Inside star clusters, there are regions where stars are within 1 light year of each other. I wish to create a sci-fi setting in one of these regions. To start, I have tried to find maps/charts of these star-dense regions, but I have not had much luck. Are there any resources that I could use that would show this information, including the distances between each star? I have been looking more at open clusters since those seem to be more viable for planets, but information on globular clusters could also be helpful.

  • $\begingroup$ Welcome to worldbuilding, good start. $\endgroup$ Apr 9, 2021 at 21:58
  • $\begingroup$ There are no accurate maps, because our accuracy-of-distance measurement is hopelessly inadequate for the job. If stars are a few light-months apart, but our error in measurement of their distance is +-500 light years, any map will be a lie. $\endgroup$
    – PcMan
    Apr 12, 2021 at 0:21
  • $\begingroup$ Be aware that the globular clusters are literally older than rocks: they consist mostly of first-generation stars, which have few nuclei heavier than helium, hence expect no solid planets. Young clusters like the Pleiades typically are not gravitationally bound: they will eventually drift apart. $\endgroup$ Apr 12, 2021 at 4:43

2 Answers 2


Do you really need a spatial map of a real star cluster for your story? Stars tend to orbit and move around so the map would have to include hundreds of thousands of stars, each with a three dimensional spatial co-ordinates as well as velocities and accelerations in 3D as the picture would change over time.

This might not be exactly what you want but it's a start: https://stars.chromeexperiments.com/


It's certainly difficult to find information on the locations of individual stars in globular clusters, given that none are in our stellar neighborhood - which is expected, as they occupy the galactic halo. Messier 4 is believed to be the closest globular cluster to Earth, and while its distance is disputed, a value of ~7200 light-years seems to be commonly used. Its diameter is on the order of 75 light-years, so while determining whether a star along its line of sight is a member of the cluster isn't impossible (and might be made easier by looking at the star's motion), it's certainly not easy.

Open clusters are easier targets, as they lie in the galactic plane and are, in general, closer to Earth. The Hyades cluster is a mere 150 light-years away. This means distance estimates to individual stars might be possible, and errors on those values are likely to be smaller. In many cases, individual stars within the cluster may be studied as objects of interest in their own right. All the same, a complete map of the cluster is not easy to create. In observational astronomy, our instruments are biased towards detecting objects which are more luminous, so many lists of stars in individual clusters might well omit the dimmer objects.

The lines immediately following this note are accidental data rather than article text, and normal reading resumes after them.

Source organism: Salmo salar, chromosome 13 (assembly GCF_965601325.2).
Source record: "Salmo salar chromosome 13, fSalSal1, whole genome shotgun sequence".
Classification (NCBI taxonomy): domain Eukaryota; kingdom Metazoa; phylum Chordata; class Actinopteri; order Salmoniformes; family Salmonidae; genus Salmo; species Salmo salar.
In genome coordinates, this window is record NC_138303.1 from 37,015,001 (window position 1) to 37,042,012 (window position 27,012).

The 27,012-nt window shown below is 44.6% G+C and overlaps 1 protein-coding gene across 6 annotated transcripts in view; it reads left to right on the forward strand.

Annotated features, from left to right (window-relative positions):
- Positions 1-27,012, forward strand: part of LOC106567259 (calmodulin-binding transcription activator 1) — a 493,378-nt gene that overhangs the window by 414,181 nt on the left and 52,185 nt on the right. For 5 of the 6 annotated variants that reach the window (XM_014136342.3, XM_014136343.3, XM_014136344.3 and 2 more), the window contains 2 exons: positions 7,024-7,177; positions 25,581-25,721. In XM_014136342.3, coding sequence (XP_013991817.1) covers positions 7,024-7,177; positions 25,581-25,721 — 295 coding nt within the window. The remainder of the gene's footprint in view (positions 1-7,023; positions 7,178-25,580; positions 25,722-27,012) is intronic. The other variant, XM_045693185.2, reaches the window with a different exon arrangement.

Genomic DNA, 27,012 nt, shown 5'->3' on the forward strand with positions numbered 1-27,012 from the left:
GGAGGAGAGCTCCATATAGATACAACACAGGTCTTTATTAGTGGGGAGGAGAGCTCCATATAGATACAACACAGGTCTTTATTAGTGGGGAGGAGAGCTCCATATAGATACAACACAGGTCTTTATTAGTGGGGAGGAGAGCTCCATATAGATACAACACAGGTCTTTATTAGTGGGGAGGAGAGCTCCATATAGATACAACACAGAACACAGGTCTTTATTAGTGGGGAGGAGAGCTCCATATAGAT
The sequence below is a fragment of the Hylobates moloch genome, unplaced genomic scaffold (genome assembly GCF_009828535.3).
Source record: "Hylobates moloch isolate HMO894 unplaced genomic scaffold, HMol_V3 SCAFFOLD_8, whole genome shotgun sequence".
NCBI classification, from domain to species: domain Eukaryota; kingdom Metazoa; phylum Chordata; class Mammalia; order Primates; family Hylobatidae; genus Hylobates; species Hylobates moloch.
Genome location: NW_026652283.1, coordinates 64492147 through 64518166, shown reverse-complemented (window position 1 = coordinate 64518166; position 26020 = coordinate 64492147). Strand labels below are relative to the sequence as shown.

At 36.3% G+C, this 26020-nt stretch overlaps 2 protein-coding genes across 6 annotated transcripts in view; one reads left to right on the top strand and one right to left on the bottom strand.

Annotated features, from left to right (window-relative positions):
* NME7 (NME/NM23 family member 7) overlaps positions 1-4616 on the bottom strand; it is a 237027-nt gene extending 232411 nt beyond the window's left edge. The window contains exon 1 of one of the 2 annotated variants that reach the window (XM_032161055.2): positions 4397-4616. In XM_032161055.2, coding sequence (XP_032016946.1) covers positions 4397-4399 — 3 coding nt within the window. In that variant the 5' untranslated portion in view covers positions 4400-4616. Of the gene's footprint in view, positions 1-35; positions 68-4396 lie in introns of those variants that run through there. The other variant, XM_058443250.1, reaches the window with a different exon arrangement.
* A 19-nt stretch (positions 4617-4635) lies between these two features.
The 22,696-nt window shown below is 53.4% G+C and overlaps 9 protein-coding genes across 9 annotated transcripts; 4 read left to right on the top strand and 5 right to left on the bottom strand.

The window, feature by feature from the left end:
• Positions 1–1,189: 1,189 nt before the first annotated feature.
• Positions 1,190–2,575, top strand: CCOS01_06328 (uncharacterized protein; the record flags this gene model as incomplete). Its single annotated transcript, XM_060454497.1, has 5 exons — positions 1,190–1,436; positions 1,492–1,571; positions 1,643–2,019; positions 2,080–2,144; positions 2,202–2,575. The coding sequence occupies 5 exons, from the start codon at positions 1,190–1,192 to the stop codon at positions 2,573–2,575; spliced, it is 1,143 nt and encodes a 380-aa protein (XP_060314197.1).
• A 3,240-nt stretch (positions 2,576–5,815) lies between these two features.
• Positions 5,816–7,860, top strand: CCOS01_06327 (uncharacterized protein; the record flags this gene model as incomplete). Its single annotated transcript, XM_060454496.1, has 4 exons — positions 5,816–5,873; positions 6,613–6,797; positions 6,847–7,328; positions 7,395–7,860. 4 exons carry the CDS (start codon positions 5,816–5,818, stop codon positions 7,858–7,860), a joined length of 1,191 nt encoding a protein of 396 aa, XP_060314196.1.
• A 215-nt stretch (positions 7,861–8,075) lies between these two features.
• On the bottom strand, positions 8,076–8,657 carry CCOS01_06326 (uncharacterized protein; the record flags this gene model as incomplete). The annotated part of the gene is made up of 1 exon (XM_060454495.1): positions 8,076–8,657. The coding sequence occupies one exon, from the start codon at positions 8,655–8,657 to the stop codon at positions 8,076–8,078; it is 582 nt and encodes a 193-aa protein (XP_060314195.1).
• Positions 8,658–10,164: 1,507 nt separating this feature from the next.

With that in mind, I did some digging and came across the Milky Way Star Clusters Catalog, which contains data from approximately 3200 open clusters in our galaxy. There are three subcatalogs (1, 2, 3); the first contains the bulk of the original catalog (~3000 clusters), and the others contain about 200 additional sources. Each of these three subcatalogs in turn contains a number of files, including bulk properties of each cluster (e.g. mean radial velocity, age, proper motion, etc.). It also contains a directory (example for the original subcatalog) containing one .dat file per cluster detailing the properties of individual stars, including:

  • Right ascension and declination (columns 1 and 2)
  • Apparent magnitude in the bands B, V, J, H and K (columns 3-7) and measurement errors for the J, H and K (columns 8-10)
  • Spectral type and luminosity class, if available (column 19)

These are detailed more in the README file for each subcatalog.

If you know the distance to each star, you can use its coordinates to find its location in space. Unfortunately, the distance to individual stars isn't listed, because it's quite difficult to determine en masse. You can do the calculations yourself if the star has a spectral type - look up the absolute magnitude of that spectral type in a given band (say, the V band) and then use the distance modulus equation: $$m_V-M_V=5\log_{10}(d)-5$$ where $m_V$ and $M_V$ are the apparent and absolute magnitudes in the band, and $d$ is the distance in parsecs to the star. If you know $m_V$ and $M_V$, you can compute $d$.

In theory, this is all well and good, but there are some prominent limitations:

  • Magnitude uncertainties may lead to distance uncertainties greater than the typical separation between stars, particularly for clusters that are further away. To mitigate this, I'd recommend looking for clusters that are closer to Earth.
  • Very few stars in the catalogs have spectral types (at least for the few datasets I've looked at). That's not surprising; determining a spectral type is also nontrivial. The lists may be more complete for well-studied clusters; again, look for ones closer to Earth.

The Coma Star Cluster, listed under the name Melotte 111, appears to have a couple hundred stars with spectral types in its .dat file, presumably including the brightest members, and it lies a comfortable 280 light-years away. It may be worth looking at as a test case.

  • $\begingroup$ Surely the Hyades are far sparser than Giganym's desired setting? $\endgroup$ Apr 12, 2021 at 4:44
  • $\begingroup$ @AntonSherwood Perhaps, but I think that might be a necessary trade-off, particularly since they'd prefer open clusters over globular clusters. $\endgroup$
    – HDE 226868
    Apr 14, 2021 at 15:05

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